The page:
Even though in the deposition Bill Cosby admitted to obtaining quaaludes to give to women to have sex, this did not mean he had done so without their consent, his lawyers said.
In what appeared to be a new public campaign to defend Bill Cosby, a lawyer for the entertainer began a series of appearances on various media outlets Wednesday, pushing back against what she described as misleading news reports that were defaming her client.
After several weeks of silence since parts of Cosby’s deposition in a 2005 lawsuit became public, the lawyer, Monique Pressley, said the deposition should have remained secret and that he had never admitted to giving drugs to women without their consent so he could have sex with them.
“Mr. Cosby has denied the accusations that have been lodged thus far,” Pressley said on ABC’s “Good Morning America.”
“The sheer volume or number of people who are saying a particular thing does not make it true,” she said.
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More than two dozen women have said Cosby sexually assaulted them. He has repeatedly denied the accusations and has not been charged with any crimes.
Pressley’s comments came a day after Cosby’s lawyers made a legal filing asserting that the entertainer had been smeared by some news-media accounts that inaccurately portrayed his testimony in the case. The accounts suggested, they said, that Cosby had said he used powerful sedatives to drug women so he could molest them, something he has denied.
Even though in the deposition he admitted to obtaining quaaludes to give to women to have sex, this did not mean he had done so without their consent, his lawyers said. Rather, he was just one of many people who “introduced quaaludes into their consensual sex life in the 1970s,” they said.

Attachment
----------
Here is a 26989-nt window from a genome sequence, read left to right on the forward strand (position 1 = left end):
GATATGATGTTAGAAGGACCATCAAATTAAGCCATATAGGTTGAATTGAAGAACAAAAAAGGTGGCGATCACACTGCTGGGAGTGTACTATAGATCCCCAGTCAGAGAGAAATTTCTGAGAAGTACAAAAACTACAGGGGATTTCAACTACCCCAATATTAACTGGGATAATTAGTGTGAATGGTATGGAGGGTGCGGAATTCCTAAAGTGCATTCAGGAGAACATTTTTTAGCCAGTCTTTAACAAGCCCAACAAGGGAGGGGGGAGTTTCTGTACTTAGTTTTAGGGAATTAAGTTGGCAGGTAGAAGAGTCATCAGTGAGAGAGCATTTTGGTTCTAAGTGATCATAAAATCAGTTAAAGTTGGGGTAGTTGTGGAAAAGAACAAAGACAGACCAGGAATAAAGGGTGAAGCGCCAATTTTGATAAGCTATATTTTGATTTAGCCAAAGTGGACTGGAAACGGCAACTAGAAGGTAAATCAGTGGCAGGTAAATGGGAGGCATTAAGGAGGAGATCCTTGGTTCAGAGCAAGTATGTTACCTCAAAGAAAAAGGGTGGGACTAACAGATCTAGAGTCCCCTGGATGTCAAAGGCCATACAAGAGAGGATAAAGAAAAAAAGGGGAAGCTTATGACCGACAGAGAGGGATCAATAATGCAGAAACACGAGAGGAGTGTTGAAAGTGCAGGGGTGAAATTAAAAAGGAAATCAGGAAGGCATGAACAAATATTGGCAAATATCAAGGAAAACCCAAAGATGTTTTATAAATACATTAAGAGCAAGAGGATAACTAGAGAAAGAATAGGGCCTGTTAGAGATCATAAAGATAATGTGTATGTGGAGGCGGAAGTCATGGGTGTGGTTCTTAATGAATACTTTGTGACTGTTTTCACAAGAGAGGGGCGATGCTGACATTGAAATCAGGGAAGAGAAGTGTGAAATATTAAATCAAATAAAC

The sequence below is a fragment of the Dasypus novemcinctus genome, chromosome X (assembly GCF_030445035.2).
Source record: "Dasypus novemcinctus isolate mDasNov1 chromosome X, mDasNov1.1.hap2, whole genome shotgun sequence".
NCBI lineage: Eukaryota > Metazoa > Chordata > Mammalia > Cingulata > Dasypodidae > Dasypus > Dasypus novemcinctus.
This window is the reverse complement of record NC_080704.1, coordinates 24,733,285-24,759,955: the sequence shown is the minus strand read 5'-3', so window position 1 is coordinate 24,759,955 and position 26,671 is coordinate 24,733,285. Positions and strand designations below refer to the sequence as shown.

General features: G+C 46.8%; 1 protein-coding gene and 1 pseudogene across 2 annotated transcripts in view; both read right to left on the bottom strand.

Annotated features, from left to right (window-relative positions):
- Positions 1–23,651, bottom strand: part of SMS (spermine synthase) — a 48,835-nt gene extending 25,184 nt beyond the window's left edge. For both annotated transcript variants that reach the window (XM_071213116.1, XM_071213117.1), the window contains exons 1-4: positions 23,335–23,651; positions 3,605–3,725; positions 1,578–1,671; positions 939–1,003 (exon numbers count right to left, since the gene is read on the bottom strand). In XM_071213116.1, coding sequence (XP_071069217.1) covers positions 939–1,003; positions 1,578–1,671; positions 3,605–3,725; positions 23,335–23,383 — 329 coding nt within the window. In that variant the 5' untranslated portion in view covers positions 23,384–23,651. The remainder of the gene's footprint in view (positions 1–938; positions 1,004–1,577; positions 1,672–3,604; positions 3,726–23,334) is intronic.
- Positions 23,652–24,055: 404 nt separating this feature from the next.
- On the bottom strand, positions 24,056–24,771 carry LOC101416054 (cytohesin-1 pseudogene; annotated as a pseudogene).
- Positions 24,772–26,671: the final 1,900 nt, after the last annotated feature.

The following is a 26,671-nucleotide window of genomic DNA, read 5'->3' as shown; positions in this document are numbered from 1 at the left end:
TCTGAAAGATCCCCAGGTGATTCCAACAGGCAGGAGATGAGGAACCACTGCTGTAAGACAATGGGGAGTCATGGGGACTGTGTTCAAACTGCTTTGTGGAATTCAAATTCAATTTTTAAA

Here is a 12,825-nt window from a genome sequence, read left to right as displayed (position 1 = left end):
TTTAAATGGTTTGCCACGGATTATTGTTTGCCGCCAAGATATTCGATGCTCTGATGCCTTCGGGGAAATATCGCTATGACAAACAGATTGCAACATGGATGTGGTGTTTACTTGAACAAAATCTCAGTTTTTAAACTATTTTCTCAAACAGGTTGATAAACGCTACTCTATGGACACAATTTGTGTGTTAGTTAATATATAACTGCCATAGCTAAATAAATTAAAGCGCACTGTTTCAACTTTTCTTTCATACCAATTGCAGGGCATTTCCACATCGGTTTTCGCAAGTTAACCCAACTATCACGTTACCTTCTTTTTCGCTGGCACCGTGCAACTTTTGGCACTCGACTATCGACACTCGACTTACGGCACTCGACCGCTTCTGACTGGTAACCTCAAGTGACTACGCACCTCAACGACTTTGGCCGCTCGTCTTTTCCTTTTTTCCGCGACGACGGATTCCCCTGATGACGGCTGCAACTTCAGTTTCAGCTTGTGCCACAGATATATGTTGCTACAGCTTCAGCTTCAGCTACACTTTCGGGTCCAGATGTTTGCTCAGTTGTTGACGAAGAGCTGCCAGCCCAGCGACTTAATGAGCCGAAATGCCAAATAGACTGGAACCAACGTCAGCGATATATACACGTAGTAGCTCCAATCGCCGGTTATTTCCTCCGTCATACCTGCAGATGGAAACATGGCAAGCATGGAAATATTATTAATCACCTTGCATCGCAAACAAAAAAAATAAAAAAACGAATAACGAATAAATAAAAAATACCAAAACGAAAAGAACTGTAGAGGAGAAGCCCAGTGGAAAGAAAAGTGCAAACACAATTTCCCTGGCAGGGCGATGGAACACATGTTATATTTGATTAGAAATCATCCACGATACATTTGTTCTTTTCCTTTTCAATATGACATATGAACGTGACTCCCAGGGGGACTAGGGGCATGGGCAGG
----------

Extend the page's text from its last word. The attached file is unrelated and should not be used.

“Quaaludes were a highly popular recreational drug in the 1970s, labeled in slang as ‘disco biscuits,’ and known for their capacity to increase sexual arousal,” the court filing said.
Pressley repeated this assertion in the “Good Morning America” interview Wednesday.
Pressley also defended Cosby’s response in the deposition to a question about whether one woman had been in a position to consent to sexual intercourse after he gave her quaaludes in 1976. Pressley said his reply — “I don’t know” — should be taken in context.
“What he was speaking to in the deposition, if you look at it contextually, is her state of mind, which no person, as you know, can testify to,” she said. Pressley also indirectly addressed the defamation claims against Cosby, saying: “If anyone is being defamed right now — through media, through celebrity onlookers, through others — it’s Mr. Cosby.”
In the filing Tuesday, Cosby’s lawyers criticized the release of his full deposition in the 2005 civil case brought by Andrea Constand, a Temple University basketball manager who accused him of drugging and molesting her. They said it should never have been released. The Constand case was settled in 2006, and the parties agreed to keep documents from the case confidential as part of the settlement.
Constand, the lawyers said, was now trying to “smear the defendant.”
The filing was made Tuesday in U.S. District Court for the Eastern District of Pennsylvania. It was an effort to block the further release of his full deposition, which became available last week from the court-reporting service that transcribed it a decade ago.
A few weeks earlier, the federal judge in the case unsealed a separate memorandum in the court file that contained some excerpts from the deposition, including parts of Cosby’s testimony in which he acknowledged that he had given quaaludes to women he had sex with.
After the release of those excerpts, some news articles suggested Cosby had been “drugging” women. Many others, however, presented Cosby’s side that, while he had used drugs in sexual encounters, the drug-taking and sex were, in his words, consensual.